This country has seen nothing less than a rosé revolution in recent years, with a highly diverse and seemingly endless supply of the wines available from all over the world each spring and summer. With temperatures well into the 90s as I write this, it’s become prime time for rosé.
I’ve tasted several dozen of them in recent weeks from regions far and wide, including California, Oregon, Washington and Long Island in this country as well as France, Spain, Portugal, Italy, Austria and Australia. Rosés, which are made from the juice of red grapes but with minimal contact with the skins (the color-producing part of the grapes), are gorgeous to look at with their myriad hues of pink, copper, salmon and ruby.
Beyond their aesthetics, rosés have a great deal going for them. The best of them have lovely fruit tastes that include red berries, stone fruits, such as peach and apricot, and lively citrus. They are generally lower in alcohol than many red or white wines, usually in the 11 to 13 percent range. The better examples have lively acidity, which is what makes them so refreshing and thirst-quenching. With those qualities in mind, there is something else about rosés that is often overlooked: they are excellent food wines.
Grilled chicken, salmon and tuna are natural pairings, and it would be easy to find rosés with colors that match those of the fish. But the wines — and I set out to prove this to myself again — need not be limited to lighter, uncomplicated dishes. Darker, more robust rosés, for example, can be served confidently with beef and lamb. Last weekend, we grilled duck breasts for ten friends assembled for a “rosé night” in which we tasted nine or ten of the wines. Not only did most of them hold up to the duck with its gaminess; they also held their own with a robust sauce I made using veal and duck demi-glace (a concentrated stock), shallots and piquant peppadews, which are wonderful little red peppers from South Africa that are at once sweet and hot.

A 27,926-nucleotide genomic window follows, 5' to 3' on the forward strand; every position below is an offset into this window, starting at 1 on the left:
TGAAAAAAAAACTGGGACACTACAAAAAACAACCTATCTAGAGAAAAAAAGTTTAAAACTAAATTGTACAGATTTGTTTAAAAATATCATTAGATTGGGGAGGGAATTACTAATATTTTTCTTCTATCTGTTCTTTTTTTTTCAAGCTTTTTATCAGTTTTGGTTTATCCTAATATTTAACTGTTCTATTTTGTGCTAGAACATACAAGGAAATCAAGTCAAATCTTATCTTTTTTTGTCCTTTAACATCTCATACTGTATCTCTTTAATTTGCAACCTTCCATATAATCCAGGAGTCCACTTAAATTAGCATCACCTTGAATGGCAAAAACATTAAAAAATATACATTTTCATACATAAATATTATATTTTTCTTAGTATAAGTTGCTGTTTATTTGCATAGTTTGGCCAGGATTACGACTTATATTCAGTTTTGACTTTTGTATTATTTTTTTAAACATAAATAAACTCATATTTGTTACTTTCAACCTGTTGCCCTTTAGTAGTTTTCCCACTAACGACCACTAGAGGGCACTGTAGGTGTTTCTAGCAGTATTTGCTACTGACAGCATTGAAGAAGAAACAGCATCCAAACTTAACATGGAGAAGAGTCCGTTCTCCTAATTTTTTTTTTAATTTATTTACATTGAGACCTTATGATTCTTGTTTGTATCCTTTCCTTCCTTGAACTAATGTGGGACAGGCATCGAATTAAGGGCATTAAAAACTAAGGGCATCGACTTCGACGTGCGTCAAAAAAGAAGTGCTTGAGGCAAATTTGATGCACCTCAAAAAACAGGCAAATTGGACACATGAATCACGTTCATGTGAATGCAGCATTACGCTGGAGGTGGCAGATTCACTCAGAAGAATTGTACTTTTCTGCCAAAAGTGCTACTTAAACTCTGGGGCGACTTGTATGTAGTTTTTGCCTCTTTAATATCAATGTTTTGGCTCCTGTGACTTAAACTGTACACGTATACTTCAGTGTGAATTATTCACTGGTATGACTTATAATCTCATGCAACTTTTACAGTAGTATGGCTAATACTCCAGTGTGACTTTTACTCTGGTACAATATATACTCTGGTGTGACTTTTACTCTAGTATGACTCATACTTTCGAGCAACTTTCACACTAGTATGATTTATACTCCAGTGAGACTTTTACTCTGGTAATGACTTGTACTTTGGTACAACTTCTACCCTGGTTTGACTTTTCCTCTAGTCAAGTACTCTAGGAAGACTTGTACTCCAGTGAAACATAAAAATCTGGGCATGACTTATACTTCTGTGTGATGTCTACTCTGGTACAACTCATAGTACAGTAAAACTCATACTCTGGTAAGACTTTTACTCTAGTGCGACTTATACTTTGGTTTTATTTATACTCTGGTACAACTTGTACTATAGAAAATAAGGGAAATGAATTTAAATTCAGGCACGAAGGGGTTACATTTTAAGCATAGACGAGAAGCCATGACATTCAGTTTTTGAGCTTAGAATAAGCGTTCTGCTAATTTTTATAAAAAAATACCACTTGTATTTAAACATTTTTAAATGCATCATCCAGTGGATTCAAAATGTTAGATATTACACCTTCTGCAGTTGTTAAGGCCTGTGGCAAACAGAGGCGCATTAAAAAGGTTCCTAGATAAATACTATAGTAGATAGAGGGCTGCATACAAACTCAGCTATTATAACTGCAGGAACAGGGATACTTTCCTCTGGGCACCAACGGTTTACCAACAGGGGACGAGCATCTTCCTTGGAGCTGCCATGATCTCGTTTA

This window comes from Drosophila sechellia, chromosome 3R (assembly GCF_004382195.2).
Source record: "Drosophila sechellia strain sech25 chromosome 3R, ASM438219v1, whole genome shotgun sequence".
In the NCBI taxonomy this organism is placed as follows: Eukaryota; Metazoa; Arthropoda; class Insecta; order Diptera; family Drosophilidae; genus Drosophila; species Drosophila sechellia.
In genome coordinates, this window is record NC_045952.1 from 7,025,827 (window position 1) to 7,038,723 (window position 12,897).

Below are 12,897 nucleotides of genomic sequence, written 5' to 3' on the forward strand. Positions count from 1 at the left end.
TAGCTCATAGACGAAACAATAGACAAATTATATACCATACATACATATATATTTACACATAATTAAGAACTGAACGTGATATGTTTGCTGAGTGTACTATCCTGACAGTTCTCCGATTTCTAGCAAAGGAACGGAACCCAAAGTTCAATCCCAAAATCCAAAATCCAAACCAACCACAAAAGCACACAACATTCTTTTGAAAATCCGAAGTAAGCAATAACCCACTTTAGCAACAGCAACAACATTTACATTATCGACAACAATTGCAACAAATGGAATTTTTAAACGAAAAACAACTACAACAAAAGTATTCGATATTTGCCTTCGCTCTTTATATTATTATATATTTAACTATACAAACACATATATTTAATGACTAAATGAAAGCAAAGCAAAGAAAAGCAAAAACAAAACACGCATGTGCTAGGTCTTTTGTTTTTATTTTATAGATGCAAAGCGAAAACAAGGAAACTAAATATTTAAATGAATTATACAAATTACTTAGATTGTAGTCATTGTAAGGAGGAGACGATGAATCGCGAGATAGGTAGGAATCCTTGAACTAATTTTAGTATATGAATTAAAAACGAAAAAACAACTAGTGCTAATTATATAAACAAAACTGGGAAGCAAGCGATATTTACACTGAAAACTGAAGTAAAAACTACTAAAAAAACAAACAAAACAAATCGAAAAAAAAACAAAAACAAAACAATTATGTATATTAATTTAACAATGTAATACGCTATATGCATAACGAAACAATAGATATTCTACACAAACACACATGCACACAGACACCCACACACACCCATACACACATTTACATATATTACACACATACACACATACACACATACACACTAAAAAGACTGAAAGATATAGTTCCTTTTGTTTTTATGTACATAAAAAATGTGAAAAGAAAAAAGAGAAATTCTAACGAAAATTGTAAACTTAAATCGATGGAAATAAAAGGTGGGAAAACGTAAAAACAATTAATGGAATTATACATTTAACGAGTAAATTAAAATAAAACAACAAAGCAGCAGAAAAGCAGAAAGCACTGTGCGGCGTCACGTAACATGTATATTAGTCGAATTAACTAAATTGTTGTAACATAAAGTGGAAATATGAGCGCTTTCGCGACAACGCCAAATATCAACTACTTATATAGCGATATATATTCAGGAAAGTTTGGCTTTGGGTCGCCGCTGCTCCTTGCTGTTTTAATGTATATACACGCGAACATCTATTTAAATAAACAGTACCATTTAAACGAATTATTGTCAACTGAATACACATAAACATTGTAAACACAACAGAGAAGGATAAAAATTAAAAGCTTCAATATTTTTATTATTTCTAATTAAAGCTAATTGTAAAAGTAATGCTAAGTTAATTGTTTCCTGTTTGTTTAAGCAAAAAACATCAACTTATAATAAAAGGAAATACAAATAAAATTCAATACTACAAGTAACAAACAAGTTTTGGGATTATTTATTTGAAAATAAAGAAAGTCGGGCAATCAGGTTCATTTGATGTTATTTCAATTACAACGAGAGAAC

If that weren’t enough evidence, I also served a rosé of pinot noir from Oregon the other night with my own quick version of a fish gumbo made with just-caught porgy, okra, yellow grape tomatoes and liberal sprinklings of curry and cumin seeds. Ponzi Vineyards’ 2011 Pinot Noir Rosé from the Willamette Valley was a fresh and delightful counterpoint.
Before I get to some of my favorite rosés (I’ll compile another group later this summer), a couple of other things to keep in mind. Rosés are often excellent values, with most priced under $20. When pouring them, don’t serve them too cold because this will obscure the tastes. You’ll notice that as they warm up a bit, wonderfully delicate fruit notes emerge and the wines take on more layers of complexity.
Most rosés on the market now are from the 2011 vintage, with a few from 2010. Here are ten of this summer’s best rosés:
Ponzi Vineyards 2011 Pinot Noir Rosé, Willamette Valley, Oregon. $18. Zesty acidity with blood orange, cherry notes. Very refreshing and a great food wine.
Bodega Ochoa 2011 Rosada Garnacha, Navarra, Spain. $14. Intense raspberry and cherry notes. Rich mouthfeel with some cream on the finish. Bursting with flavor. Imported by Frontier Wine Imports, Dover, New Jersey.
Churchills Estates 2011 Rosé, Douro, Portugal. $17. Lovely, subtle tastes of watermelon and strawberry. Made from the touriga nacional grape. Imported by Frederick Wildman and Sons, New York.
Biokult Osterreich 2010 Zweigelt Rosé, Niederösterreich,Austria. $13. Made from zweigelt grapes grown organically and biodynamically. Bracing acidity with raspberry and lime notes. Imported by Natural Merchants, Rogue River, Oregon.
Gustave Lorentz 2011 “Le Rosé” of Pinot Noir, Alsace, France. $20. Light and fresh with notes of cherry and lime. Lovely on its own. Imported by Quintessential Wines, Napa, California.
Charles & Charles 2011 Rosé, Columbia Valley, Washington. $11. Made from syrah, mourvèdre and grenache grapes. Fruity and easy to drink with ripe strawberry and vanilla notes.
Castillo Irache 2010 Rosado Lagrima, Navarra, Spain. $13. Great value. Made from the garnacha (grenache) grape. Complex, with bing cherry, cranberry and blueberry tastes. Drinks more like a light red. Imported by Chateau Armand, Miami, Florida.
Bieler Père et Fils 2011 Rosé “Sabine,” Coteaux d’Aix-en-Provence, France. $12. A blend of mainly syrah and grenache with some cabernet sauvignon and cinsault. Subtle raspberry and spice notes with good minerality. Imported by Michael Skurnik Wines, Syosset, New York.
Attitude by Pascal Jolivet 2011 Rosé, Loire Valley, France. $15. Subtle and sophisticated with cherry, strawberry, herb and mineral notes with a long finish. A blend of pinot noir, cabernet franc and gamay. Imported by Frederick Wildman and Sons, New York.
Patton Valley Vineyard 2011 Pinot Noir Rosé, Willamette Valley, Oregon. $16. Bursts with acidity that provides a backdrop to strawberry and white peach tastes and a lemony finish. Light and refreshing.
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